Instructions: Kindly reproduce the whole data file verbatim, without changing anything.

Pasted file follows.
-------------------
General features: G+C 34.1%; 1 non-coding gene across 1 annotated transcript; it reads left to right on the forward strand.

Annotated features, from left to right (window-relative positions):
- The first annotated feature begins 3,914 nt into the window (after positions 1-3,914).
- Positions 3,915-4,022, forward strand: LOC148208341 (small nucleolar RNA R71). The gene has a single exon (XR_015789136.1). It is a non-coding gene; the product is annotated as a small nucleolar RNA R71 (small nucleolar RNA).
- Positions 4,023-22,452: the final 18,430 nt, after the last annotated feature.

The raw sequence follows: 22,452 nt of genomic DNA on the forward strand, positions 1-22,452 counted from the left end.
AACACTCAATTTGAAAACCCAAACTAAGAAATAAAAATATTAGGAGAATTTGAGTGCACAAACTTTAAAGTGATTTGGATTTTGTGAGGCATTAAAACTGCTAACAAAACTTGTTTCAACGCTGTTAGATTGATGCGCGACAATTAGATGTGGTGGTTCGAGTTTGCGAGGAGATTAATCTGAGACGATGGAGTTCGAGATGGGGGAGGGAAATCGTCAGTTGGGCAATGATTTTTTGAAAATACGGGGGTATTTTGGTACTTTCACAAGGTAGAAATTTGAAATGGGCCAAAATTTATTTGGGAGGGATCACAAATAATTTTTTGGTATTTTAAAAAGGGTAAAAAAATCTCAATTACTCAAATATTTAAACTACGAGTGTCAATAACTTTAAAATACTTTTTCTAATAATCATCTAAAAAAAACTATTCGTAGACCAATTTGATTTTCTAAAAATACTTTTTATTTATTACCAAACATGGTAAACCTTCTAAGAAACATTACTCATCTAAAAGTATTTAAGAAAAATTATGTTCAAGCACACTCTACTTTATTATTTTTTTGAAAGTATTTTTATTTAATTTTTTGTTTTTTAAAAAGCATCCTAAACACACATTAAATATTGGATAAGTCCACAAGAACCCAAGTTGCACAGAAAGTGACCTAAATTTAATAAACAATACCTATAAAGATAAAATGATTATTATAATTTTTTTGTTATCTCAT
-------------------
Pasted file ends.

General features: G+C 34.1%; 1 non-coding gene across 1 annotated transcript; it reads left to right on the forward strand.

Annotated features, from left to right (window-relative positions):
- The first annotated feature begins 3,914 nt into the window (after positions 1-3,914).
- Positions 3,915-4,022, forward strand: LOC148208341 (small nucleolar RNA R71). The gene has a single exon (XR_015789136.1). It is a non-coding gene; the product is annotated as a small nucleolar RNA R71 (small nucleolar RNA).
- Positions 4,023-22,452: the final 18,430 nt, after the last annotated feature.

The raw sequence follows: 22,452 nt of genomic DNA on the forward strand, positions 1-22,452 counted from the left end.
AACACTCAATTTGAAAACCCAAACTAAGAAATAAAAATATTAGGAGAATTTGAGTGCACAAACTTTAAAGTGATTTGGATTTTGTGAGGCATTAAAACTGCTAACAAAACTTGTTTCAACGCTGTTAGATTGATGCGCGACAATTAGATGTGGTGGTTCGAGTTTGCGAGGAGATTAATCTGAGACGATGGAGTTCGAGATGGGGGAGGGAAATCGTCAGTTGGGCAATGATTTTTTGAAAATACGGGGGTATTTTGGTACTTTCACAAGGTAGAAATTTGAAATGGGCCAAAATTTATTTGGGAGGGATCACAAATAATTTTTTGGTATTTTAAAAAGGGTAAAAAAATCTCAATTACTCAAATATTTAAACTACGAGTGTCAATAACTTTAAAATACTTTTTCTAATAATCATCTAAAAAAAACTATTCGTAGACCAATTTGATTTTCTAAAAATACTTTTTATTTATTACCAAACATGGTAAACCTTCTAAGAAACATTACTCATCTAAAAGTATTTAAGAAAAATTATGTTCAAGCACACTCTACTTTATTATTTTTTTGAAAGTATTTTTATTTAATTTTTTGTTTTTTAAAAAGCATCCTAAACACACATTAAATATTGGATAAGTCCACAAGAACCCAAGTTGCACAGAAAGTGACCTAAATTTAATAAACAATACCTATAAAGATAAAATGATTATTATAATTTTTTTGTTATCTCAT